The Standalone Kindle Won't Stand Alone for Long

amazon-kindle-21Amazon (s AMZN) unleashed its second-generation Kindle device as expected today, and it doesn’t fail to please in the looks and specs department. There’s seven times more memory, advanced eInk capabilities for 16-color grayscale and faster page refreshing, plus an updated design that addresses some of the original Kindle’s shortcomings. The device even reads text aloud. You can now pre-order the $359 device, which starts shipping on Feb. 24.

While I have no doubt the new device will attract some who passed on the first one, I still have to wonder if there’s room for a standalone device whose main strength is tied to a single wireless carrier. Based on sales numbers for eBook software on handsets, I don’t think it’s a stretch to say that there are more phones that can handle eBooks than there are Kindle devices. Of course, without actual sales numbers from Amazon, that’s educated conjecture on my part. However, reports from last October pointed to 395,000 downloads for Stanza, which is just one of several eBook applications for phones. (The Telegraph cites estimates that Amazon sold 500,000 Kindle devices in 2008.)

Sales numbers aside, do consumers really want to carry another device for reading when they can read on a device they’re already carrying, such as phone or notebook? I’ll grant that the reading experience on a Kindle is better than on a handset, but it’s impossible to read a book when you’re not at home and your Kindle is. More often than not, consumers have a multi-purpose handset or computer with them.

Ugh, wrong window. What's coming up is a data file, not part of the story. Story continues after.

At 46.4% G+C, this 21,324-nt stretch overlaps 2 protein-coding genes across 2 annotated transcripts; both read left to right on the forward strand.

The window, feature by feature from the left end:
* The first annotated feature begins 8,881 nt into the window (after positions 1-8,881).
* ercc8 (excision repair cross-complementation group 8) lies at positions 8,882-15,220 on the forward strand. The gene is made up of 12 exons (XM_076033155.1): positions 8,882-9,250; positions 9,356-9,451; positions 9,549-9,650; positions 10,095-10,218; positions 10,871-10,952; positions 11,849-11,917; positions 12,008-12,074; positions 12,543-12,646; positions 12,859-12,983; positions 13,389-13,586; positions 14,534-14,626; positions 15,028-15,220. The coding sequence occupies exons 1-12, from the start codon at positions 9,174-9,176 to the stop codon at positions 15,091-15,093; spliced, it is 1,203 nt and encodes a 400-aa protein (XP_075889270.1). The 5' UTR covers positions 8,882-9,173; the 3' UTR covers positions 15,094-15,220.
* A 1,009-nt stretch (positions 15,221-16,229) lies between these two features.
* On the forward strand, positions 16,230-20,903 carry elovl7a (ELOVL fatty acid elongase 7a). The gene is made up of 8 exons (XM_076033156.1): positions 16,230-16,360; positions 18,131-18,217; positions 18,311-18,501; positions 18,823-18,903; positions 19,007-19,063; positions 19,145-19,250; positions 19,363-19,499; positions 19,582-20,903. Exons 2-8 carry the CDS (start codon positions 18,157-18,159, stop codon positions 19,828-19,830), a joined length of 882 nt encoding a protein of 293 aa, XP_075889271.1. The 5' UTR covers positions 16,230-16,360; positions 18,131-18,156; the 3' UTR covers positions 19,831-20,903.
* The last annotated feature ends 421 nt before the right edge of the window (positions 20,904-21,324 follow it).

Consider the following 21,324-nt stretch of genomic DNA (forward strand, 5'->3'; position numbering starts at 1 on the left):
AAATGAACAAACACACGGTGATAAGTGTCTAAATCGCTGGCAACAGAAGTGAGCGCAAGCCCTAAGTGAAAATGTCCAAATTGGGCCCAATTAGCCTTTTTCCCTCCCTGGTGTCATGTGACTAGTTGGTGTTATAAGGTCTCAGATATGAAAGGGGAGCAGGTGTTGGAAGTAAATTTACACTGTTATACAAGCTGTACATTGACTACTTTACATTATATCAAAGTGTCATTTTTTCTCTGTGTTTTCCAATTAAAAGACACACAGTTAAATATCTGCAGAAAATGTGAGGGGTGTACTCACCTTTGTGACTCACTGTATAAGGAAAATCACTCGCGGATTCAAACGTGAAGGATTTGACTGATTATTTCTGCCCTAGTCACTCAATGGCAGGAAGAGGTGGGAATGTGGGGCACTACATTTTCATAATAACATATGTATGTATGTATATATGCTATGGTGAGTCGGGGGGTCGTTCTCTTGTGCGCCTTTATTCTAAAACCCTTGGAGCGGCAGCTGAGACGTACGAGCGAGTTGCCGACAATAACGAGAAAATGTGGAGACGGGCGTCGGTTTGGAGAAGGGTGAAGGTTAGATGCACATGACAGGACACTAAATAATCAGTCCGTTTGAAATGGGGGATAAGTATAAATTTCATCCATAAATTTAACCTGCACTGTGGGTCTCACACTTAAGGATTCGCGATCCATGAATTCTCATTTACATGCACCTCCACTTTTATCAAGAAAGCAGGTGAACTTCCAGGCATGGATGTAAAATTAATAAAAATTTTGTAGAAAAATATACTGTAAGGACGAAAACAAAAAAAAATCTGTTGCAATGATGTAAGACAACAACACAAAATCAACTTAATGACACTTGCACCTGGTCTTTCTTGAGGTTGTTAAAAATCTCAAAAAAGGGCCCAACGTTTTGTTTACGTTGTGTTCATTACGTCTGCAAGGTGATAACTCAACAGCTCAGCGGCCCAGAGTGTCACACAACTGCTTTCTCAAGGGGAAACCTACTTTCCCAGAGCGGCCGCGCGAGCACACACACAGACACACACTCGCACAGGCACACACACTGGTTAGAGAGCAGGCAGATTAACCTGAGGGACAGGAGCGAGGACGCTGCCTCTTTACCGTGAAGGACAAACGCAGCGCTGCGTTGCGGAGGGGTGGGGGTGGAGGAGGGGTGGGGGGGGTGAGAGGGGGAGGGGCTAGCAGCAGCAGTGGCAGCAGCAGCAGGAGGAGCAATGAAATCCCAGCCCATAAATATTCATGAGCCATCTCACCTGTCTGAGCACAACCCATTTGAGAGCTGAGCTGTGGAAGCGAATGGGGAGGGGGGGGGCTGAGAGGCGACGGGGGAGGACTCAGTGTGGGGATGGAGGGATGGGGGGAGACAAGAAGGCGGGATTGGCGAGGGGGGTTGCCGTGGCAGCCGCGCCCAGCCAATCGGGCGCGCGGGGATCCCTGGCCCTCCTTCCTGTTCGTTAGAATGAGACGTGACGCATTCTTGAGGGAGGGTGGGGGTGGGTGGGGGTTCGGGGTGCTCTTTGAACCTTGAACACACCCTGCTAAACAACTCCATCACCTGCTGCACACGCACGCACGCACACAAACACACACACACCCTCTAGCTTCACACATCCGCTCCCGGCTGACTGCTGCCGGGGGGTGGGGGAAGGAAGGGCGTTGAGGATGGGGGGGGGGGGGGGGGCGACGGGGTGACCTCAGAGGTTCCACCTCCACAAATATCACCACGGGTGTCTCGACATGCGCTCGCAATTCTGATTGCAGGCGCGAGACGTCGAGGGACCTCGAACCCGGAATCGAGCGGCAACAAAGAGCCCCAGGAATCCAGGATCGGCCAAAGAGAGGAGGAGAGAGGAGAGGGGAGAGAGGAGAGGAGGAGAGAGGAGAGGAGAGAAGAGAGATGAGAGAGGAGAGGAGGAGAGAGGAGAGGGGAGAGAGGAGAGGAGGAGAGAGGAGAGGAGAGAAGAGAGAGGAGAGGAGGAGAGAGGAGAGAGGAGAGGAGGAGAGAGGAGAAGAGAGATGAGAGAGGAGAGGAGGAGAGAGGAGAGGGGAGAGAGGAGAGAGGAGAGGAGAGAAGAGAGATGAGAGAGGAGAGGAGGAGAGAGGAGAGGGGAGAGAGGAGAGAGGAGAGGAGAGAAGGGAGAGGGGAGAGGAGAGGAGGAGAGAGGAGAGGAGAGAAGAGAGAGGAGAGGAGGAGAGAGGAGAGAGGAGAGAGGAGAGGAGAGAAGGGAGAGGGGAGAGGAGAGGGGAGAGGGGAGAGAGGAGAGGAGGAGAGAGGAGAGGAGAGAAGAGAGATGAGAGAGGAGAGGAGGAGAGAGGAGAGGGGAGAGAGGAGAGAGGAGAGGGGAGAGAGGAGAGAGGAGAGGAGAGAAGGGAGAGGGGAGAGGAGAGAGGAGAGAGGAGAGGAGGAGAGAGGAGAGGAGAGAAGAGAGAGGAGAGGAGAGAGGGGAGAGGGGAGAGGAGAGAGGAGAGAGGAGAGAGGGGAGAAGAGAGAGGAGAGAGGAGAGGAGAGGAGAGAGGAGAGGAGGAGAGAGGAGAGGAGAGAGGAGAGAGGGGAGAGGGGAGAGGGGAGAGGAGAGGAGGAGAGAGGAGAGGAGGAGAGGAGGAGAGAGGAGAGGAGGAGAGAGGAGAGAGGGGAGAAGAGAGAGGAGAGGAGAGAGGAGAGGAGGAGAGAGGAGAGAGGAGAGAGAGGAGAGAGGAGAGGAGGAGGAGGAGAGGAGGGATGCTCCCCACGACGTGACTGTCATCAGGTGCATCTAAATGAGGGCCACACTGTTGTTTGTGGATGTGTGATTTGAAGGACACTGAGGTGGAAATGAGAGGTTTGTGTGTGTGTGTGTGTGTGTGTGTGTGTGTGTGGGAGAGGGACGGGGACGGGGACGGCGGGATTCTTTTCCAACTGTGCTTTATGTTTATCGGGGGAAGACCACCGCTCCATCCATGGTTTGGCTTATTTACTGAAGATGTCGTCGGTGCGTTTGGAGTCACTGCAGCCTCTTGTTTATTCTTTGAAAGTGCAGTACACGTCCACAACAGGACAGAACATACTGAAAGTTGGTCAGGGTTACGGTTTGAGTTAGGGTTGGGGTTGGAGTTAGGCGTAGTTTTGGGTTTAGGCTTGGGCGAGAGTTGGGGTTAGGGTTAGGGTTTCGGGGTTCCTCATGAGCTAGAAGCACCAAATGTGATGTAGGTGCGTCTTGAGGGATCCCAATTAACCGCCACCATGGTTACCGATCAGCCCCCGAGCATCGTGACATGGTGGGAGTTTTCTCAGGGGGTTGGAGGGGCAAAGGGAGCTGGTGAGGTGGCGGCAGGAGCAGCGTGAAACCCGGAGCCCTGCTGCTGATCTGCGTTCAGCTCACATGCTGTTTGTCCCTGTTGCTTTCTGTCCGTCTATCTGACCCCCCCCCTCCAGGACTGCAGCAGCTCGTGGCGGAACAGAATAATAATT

Then there’s that “main strength” I alluded to earlier. With the Kindle 2, Amazon has stuck with Sprint’s EVDO service, known as Whispernet. If you don’t have Sprint 3G coverage in your area, you won’t be buying books without wires. For that very reason, I’m surprised the Kindle 2 didn’t incorporate Wi-Fi. In contrast, most phones have Wi-Fi access, as well as 2G/3G, so buying books online is a breeze. This also means that the Kindle is a U.S.-only device for now, which further limits the overall appeal.

The real money for Amazon is in the sales content, and that’s the truly desirable feature here. They know it, too, because they announced at this morning’s launch event that 10 percent of all book sales are now eBook titles. The standalone Kindle is obviously the main driver boosting that number, but I don’t believe it will continue to be the sole driver. Neither does Amazon, based on this excerpt from today’s Kindle press release (emphasis mine):

Amazon’s new “Whispersync” technology automatically syncs Kindle 2 and the original Kindle, which makes transitioning to the new Kindle 2 or using both devices easy for customers. Kindle 2 will also sync with a range of mobile devices in the future.”

Unless Amazon plans to offer several reading devices, which I doubt, it seems to know that its content must be on the hundreds of millions of non-Kindles out there in the future.